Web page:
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Rachel M. Wright
Bachelor of Arts
Corals, Reefs, Exaiptasia pallida, Clonal lines, Light stress, Nutrient stress, Symbiosis, Climate change
Understanding in which conditions corals survive, die, and adapt enhances our understanding of the biology and the mechanisms driving stress tolerance and adaptation. But, effective restoration is limited by gaps in our understanding of the various ways climate change affects reef-building corals and coral-Symbiodiniaceae symbiosis. In this thesis, the responses of five (VWA, VWB, CC7, H2, and “bulk”) genets of Exaiptasia pallida sea anemones were examined after exposure to light and nutrient stress. Mortality and algal density were recorded. Adverse conditions, such as increased nutrient availability or high light (~100 μmol photons m−2 s −1 ), can lead to the production of reactive oxygen species (ROS) that damage host DNA and other cellular components. Anemones in the Combined treatment (elevated light + nutrients) experienced highest mortality (40–100%) with the Nutrient treatment experiencing intermediate levels of mortality (33–40%). ANOVA revealed a significant difference in mortality rates among treatments (p < 4.64e-15 ) and the post-hoc analysis demonstrated significant differences between every other pair of treatments except between Control and Light treatments (p = 1). The Combined treatment had an interactive effect as compared to only Light or Nutrient stress. The ANOVA and post-hoc analyses run on algal density did not detect significant differences across genets (p = 0.147) or treatments (p = 0.511), or any pairwise differences in algal density between treatments, respectively. Light on its own does not seem to present a substantial threat; however, interactive effects of having both light and nutrients were observed in the Combined treatment. Adverse conditions may lead to chemical or nutritional imbalances within the host, where a normally-mutualistic symbiosis becomes parasitic. Future directions of this thesis include transcriptomic and microbiome analyses to investigate the mechanisms behind the differences in stress responses across anemone clonal lines.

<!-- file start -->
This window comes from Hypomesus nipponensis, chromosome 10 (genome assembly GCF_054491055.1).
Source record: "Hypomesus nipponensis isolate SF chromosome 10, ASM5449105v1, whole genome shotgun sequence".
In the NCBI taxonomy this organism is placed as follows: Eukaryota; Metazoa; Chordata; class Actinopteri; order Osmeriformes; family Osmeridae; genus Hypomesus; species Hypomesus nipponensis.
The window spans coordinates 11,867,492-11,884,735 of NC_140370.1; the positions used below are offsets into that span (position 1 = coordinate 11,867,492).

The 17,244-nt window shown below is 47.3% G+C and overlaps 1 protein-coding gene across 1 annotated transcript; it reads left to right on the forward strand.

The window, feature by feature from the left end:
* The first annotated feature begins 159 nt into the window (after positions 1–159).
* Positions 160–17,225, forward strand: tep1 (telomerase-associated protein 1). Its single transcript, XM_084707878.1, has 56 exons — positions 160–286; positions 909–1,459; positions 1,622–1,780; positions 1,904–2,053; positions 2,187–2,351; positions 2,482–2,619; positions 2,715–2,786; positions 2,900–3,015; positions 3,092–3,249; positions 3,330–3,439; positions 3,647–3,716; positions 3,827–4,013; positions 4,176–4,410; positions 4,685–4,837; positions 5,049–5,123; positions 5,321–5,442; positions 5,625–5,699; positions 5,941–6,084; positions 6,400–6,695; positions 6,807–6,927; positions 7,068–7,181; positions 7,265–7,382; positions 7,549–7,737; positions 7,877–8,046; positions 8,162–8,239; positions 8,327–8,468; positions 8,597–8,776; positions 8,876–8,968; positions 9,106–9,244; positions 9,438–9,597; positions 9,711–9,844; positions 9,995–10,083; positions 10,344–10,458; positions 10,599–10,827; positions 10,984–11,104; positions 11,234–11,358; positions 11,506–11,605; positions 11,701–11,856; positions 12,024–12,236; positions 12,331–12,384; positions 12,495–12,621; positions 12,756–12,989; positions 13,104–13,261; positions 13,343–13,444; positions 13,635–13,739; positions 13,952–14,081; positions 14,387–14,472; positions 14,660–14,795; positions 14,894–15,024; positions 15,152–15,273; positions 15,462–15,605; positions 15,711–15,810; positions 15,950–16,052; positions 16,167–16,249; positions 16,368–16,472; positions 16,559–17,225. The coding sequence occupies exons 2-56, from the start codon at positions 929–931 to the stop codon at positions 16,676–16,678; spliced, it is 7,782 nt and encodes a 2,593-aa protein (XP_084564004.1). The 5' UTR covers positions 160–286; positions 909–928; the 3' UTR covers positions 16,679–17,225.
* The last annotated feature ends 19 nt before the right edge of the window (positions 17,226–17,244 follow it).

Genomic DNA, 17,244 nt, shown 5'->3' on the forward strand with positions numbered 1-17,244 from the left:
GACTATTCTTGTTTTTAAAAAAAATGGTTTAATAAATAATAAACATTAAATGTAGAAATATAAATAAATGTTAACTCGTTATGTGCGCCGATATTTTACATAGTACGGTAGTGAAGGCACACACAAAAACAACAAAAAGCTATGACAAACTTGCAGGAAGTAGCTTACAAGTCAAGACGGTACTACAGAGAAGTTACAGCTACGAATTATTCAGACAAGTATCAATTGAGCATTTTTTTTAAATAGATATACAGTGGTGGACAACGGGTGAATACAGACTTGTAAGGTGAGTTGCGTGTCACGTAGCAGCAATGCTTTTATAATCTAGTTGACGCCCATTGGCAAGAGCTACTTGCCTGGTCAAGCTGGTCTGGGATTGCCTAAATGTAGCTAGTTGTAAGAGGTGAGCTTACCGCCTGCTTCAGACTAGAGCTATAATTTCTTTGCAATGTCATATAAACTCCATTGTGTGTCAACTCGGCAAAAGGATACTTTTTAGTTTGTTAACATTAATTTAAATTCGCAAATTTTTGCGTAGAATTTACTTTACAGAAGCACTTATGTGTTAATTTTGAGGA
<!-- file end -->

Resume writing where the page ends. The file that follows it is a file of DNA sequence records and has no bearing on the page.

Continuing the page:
©2021 Giovanna Sylvia Sabini-Leite. Access limited to the Smith College community and other researchers while on campus. Smith College community members also may access from off-campus using a Smith College log-in. Other off-campus researchers may request a copy through Interlibrary Loan for personal use.
Sabini-Leite, Giovanna Sylvia, "Light and nutrient stress elicit different responses in clonal anemone (Exaiptasia pallida)" (2021). Honors Project, Smith College, Northampton, MA.
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